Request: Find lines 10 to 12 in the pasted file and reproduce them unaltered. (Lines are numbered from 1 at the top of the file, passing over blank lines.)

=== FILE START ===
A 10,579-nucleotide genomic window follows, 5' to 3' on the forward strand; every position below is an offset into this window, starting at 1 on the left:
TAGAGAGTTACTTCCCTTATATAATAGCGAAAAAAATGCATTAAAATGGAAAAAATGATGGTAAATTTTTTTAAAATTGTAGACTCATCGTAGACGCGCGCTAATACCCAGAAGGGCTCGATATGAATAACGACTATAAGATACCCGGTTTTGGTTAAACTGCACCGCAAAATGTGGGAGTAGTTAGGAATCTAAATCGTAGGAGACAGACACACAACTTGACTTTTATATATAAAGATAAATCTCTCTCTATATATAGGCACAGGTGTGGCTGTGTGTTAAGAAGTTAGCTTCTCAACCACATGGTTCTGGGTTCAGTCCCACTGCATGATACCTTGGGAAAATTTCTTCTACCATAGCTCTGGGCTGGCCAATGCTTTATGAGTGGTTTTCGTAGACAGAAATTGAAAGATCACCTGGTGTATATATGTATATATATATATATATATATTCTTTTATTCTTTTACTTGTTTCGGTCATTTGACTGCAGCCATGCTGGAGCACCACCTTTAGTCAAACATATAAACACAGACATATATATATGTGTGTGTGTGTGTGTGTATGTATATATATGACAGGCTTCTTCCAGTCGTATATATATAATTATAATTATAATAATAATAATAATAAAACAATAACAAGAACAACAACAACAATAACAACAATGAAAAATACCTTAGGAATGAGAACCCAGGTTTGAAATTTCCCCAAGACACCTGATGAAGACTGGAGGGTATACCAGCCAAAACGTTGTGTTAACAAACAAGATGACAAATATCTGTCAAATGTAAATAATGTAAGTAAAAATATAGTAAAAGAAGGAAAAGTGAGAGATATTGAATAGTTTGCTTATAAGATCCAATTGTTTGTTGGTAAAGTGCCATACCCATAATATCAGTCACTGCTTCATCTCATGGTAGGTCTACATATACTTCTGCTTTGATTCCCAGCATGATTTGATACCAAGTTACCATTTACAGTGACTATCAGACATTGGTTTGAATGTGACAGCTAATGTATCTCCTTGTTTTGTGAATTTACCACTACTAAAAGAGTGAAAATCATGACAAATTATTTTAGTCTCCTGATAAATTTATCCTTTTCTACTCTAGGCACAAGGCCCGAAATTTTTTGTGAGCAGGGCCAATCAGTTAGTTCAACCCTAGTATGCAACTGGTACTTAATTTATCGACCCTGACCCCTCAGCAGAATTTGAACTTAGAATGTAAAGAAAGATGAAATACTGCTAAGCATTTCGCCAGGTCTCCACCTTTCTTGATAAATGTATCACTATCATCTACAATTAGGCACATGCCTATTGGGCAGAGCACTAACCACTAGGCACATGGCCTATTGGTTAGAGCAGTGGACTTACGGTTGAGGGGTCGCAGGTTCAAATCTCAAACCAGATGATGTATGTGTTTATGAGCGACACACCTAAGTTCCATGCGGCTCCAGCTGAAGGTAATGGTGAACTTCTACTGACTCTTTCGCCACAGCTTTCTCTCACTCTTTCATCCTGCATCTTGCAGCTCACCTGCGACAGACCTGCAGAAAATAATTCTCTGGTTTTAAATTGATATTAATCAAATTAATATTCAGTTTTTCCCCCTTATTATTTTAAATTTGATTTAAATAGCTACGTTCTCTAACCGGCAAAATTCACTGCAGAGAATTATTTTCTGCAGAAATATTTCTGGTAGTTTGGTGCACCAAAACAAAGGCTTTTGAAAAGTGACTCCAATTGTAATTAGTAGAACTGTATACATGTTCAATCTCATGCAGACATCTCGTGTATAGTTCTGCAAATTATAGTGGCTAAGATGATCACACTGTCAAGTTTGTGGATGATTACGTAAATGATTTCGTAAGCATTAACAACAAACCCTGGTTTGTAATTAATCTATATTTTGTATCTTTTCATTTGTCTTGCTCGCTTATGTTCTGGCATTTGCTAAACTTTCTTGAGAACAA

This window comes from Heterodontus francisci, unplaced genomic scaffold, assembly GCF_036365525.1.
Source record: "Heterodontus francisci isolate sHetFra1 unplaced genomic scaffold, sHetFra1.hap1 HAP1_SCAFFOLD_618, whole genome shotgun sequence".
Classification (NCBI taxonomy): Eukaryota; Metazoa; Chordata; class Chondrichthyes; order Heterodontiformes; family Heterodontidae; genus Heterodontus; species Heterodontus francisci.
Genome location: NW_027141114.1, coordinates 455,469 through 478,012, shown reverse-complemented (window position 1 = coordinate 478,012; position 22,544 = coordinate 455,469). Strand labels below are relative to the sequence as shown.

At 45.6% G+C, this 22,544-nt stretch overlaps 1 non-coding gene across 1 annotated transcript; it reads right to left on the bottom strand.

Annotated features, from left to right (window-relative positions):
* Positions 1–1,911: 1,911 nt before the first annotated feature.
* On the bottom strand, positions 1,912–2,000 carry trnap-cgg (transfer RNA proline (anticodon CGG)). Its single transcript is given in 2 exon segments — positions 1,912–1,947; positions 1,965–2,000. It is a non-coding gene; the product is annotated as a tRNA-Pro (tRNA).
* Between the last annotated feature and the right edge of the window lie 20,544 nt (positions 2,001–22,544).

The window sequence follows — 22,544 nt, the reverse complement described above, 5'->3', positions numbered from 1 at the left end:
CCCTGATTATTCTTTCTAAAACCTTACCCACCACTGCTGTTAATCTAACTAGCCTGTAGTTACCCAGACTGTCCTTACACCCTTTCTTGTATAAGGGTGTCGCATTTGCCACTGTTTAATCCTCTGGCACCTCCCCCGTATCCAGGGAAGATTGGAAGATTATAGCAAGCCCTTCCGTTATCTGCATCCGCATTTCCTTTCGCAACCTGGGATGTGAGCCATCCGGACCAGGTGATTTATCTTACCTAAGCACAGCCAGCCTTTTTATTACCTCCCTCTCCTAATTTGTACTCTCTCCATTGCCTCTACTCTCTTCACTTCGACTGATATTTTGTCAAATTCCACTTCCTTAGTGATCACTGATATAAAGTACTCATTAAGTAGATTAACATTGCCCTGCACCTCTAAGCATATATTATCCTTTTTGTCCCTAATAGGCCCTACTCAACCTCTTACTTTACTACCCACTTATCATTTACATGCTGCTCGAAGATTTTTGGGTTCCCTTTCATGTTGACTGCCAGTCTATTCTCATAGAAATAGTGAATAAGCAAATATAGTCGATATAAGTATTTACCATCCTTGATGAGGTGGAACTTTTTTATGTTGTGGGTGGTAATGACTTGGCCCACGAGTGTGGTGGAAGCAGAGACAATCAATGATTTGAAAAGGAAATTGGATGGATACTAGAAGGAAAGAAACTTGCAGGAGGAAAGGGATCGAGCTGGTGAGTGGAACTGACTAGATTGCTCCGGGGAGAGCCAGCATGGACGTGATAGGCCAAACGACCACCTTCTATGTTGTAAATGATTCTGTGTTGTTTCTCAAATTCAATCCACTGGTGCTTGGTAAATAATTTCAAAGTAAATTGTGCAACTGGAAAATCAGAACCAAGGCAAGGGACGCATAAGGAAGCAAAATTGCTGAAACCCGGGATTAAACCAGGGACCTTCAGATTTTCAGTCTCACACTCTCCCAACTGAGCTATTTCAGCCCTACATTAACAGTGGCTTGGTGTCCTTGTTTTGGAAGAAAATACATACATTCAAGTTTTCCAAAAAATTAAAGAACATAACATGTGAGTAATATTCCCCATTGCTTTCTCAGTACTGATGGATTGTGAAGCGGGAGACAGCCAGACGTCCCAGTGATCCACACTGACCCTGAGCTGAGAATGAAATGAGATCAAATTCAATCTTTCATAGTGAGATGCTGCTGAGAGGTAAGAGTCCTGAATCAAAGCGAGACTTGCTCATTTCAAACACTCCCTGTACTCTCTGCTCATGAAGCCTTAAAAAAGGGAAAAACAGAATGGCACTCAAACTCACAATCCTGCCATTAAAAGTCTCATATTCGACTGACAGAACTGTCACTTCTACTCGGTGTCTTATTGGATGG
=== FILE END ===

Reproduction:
* On the bottom strand, positions 1,912–2,000 carry trnap-cgg (transfer RNA proline (anticodon CGG)). Its single transcript is given in 2 exon segments — positions 1,912–1,947; positions 1,965–2,000. It is a non-coding gene; the product is annotated as a tRNA-Pro (tRNA).
* Between the last annotated feature and the right edge of the window lie 20,544 nt (positions 2,001–22,544).

The window sequence follows — 22,544 nt, the reverse complement described above, 5'->3', positions numbered from 1 at the left end: